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31 LESSON 5 FOLLOW MOST, BUT NOT ALL, OF THE RULES If there’s a fork in the road, take it. yogi berra What might seem to some an insignificant issue loomed large at this moment. In the hastily arranged evacuation, we learned, dogs were not allowed to accompany evacuees. What were we to do with Bacchus, our six-year-old Cairn terrier? To leave him behind meant certain agony—his and ours. Dogs were not well treated by the Muslim population, by whom they are considered unclean. In addition, most of the residents of East Pakistan were poor and frightened. He’d become an abused, mangy “pye dog,” if he survived at all. We couldn’t bear the thought. I sent Jill and Charles upstairs to a bedroom while I attempted to give Bacchus a lethal injection of lidocain to stop his heart. I was feeling dreadful and consequently I bungled the execution. Bacchus pulled his paw away in fright, sensing my emotional state. Poor Bacchus whimpered uncontrollably . Half anesthetized, he dragged his way across the hall. Moving after him I glanced up, to discover Jill and Charles staring down from the second floor balcony in horror. I was 32 TEN LESSONS IN PUBLIC HEALTH in absolute misery, and I lost my nerve. I found Jon Rohde at home, next door, and begged him to do the deed. We buried Bacchus in a secluded part of our garden. Jon and Candy’s cat fared better. After he was anesthetized, Candy “wore” him, as a stole, aboard the evacuation flight. It took six flights to evacuate all of the Americans. A group of us volunteered for the last flight out, on April 6, because we planned to stage a protest once the plane landed in Sri Lanka to refuel. If we were on an earlier flight, doing so might endanger the lives of Americans still in East Pakistan. Someone clearly spilled the beans about our plans. Our passports were confiscated as we boarded the evacuation flight and the plane never opened its doors during refueling in Sri Lanka. The U.S. government (always “tilting towards Pakistan”) subsidized the cost of flying Pakistan’s troops from the west wing to the east wing, by paying Pakistan to evacuate us in the otherwise empty planes flying in the opposite direction. We were outraged. It meant a much longer flight than the originally planned trip to Bangkok (using U.S. Air Force planes), and worse, we were being sent to the west wing, the “enemy” (in our view). We protested loudly upon landing in Karachi, so the next day we were flown, by chartered Pan Am 707, to Tehran (which shows just how much has changed—Tehran was then a safe haven for Americans!). As the plane took off from Karachi headed to Iran, the pilot said, “Welcome home to America.” There was a loud cheer—and then handkerchiefs and sobs. Few of us had recognized just how much strain we’d been under until it was suddenly lifted. Bright lights and movie cameras from all the major television networks greeted our arrival in Tehran. Candy Rohde was captured on the newsreels descending the jetway elegantly attired in her (once again anesthetized) cat stole. FOLLOW MOST, BUT NOT ALL, OF THE RULES 33 Jill’s parents and mine saw us deplane on the evening news. When they called the embassy the next day to check on our well-being and chat, they were informed that “Dr. Sommer and his family have apparently gone off to a remote area to attend a camel market.” Indeed we had, and it was a twenty-hour train ride away. We stayed at a local hotel overnight and took a taxi to the barren plain on which the monthly market was held. There were no camels, but an ancient, elaborately turbaned trader was sitting cross-legged beside six lovely pieces of tribal jewelry. One silver pendant, with large rough-cut stones, caught Jill’s eye. Having learned to be a canny bargainer, she asked what I thought it was worth. I asked her how much she was prepared to spend. We agreed our limit was $5. Jill asked his price. He replied, “75 cents.” Jill bargained, as was the custom. He wouldn’t budge. She walked away—and never bought it! “Why not?” I asked her. “Because he wouldn’t bargain,” she replied. I said, “So what? He wants less than a fifth of what we were prepared...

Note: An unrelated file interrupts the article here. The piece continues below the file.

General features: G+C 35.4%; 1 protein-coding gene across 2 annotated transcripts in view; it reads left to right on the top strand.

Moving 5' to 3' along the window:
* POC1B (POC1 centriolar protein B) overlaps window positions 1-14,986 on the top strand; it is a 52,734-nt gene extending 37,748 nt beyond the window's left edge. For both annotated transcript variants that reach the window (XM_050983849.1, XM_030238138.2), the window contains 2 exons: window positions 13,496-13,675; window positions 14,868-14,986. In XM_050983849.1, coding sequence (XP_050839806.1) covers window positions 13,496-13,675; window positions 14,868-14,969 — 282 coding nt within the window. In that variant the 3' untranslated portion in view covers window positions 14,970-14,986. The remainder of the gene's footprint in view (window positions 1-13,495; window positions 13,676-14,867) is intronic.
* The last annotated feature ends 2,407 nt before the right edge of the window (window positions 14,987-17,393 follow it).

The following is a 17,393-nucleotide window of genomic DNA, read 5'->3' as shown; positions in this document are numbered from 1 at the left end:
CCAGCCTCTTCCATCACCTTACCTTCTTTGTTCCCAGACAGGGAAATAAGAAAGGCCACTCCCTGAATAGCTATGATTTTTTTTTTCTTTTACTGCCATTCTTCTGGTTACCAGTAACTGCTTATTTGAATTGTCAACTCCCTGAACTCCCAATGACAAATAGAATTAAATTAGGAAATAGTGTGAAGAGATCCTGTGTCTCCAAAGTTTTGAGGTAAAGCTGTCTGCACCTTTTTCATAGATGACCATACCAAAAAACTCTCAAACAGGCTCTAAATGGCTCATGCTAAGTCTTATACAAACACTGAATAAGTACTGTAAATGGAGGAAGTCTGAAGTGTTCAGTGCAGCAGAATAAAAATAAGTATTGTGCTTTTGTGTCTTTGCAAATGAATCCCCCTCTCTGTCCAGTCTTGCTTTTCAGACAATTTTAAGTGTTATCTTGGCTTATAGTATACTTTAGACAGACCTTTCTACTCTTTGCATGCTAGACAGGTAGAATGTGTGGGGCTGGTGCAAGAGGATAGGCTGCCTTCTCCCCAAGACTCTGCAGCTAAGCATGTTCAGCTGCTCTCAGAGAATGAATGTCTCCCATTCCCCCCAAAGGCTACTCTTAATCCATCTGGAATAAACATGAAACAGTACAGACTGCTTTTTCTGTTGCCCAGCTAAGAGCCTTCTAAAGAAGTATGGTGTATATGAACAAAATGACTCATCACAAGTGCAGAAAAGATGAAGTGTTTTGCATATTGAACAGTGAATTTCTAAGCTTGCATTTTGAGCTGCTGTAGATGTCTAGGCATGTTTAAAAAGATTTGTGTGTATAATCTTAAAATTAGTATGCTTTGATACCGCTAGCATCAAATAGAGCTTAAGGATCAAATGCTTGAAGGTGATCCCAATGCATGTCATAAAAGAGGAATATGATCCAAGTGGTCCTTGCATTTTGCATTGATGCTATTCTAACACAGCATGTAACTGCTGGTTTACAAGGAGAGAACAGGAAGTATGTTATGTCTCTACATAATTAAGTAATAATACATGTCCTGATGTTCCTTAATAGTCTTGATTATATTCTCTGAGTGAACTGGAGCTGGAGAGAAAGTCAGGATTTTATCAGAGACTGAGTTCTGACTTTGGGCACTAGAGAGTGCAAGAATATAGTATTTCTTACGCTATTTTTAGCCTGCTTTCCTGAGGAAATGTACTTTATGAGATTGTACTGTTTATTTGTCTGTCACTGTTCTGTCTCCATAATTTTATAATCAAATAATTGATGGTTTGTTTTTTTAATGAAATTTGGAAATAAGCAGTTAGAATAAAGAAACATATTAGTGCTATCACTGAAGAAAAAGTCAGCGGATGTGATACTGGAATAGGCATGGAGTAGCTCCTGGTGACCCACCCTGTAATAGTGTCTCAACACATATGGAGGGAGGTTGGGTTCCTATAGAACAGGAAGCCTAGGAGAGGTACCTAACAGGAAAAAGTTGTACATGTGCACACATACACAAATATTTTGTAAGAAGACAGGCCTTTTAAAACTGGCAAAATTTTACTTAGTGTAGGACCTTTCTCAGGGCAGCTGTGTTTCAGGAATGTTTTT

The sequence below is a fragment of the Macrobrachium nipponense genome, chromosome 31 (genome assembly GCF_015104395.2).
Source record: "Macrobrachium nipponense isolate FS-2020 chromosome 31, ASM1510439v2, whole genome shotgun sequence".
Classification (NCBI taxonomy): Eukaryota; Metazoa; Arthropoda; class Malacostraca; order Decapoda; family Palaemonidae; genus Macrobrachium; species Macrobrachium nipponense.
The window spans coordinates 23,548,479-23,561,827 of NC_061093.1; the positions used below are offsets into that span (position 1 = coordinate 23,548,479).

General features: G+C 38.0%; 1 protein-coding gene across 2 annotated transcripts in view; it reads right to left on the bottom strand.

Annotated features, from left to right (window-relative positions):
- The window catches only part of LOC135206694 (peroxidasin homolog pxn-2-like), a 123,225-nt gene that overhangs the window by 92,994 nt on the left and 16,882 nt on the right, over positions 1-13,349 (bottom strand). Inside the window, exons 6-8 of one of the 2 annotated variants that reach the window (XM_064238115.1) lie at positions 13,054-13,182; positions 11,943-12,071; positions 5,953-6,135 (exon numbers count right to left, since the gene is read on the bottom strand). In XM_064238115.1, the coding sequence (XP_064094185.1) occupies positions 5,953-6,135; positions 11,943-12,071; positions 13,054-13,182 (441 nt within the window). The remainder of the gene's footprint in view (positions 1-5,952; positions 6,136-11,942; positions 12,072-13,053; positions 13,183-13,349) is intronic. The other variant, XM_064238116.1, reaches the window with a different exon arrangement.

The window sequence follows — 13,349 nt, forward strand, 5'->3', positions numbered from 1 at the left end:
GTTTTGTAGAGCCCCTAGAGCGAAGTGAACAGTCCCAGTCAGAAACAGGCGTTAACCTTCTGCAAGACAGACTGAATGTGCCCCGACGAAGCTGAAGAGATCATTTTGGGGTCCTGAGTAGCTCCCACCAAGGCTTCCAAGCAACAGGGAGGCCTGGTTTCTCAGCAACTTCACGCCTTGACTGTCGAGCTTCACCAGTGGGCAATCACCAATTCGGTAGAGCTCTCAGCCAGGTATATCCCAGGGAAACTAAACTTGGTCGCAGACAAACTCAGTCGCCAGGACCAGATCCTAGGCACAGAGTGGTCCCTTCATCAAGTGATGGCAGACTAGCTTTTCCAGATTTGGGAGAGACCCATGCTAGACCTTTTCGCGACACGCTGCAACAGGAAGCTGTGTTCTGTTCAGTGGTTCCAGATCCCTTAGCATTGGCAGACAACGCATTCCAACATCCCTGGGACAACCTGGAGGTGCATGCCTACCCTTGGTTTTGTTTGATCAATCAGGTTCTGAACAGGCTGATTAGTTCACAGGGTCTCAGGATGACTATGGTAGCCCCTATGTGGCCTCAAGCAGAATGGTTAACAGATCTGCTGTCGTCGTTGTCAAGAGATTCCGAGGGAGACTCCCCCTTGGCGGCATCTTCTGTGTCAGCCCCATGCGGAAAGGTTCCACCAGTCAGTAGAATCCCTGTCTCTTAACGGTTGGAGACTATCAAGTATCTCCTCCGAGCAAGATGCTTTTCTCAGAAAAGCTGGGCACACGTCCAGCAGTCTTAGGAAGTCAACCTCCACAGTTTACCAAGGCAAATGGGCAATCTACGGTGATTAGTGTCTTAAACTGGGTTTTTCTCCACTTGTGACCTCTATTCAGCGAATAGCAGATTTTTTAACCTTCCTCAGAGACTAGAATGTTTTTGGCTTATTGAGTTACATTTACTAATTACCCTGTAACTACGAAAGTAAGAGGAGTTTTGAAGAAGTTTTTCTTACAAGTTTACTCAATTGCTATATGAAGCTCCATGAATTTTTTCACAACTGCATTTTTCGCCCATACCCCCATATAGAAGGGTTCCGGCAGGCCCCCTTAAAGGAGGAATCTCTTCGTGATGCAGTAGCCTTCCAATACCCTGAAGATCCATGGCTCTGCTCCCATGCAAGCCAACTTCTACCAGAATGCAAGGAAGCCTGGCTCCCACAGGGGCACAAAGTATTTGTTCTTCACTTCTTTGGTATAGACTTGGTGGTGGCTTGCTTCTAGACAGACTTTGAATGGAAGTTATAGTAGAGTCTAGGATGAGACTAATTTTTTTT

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Additional Information

ISBN
9781421409054
Related ISBN
9781421409047
MARC Record
OCLC
847623271
Pages
120
Launched on MUSE
2013-06-30
Language
English
Open Access
No
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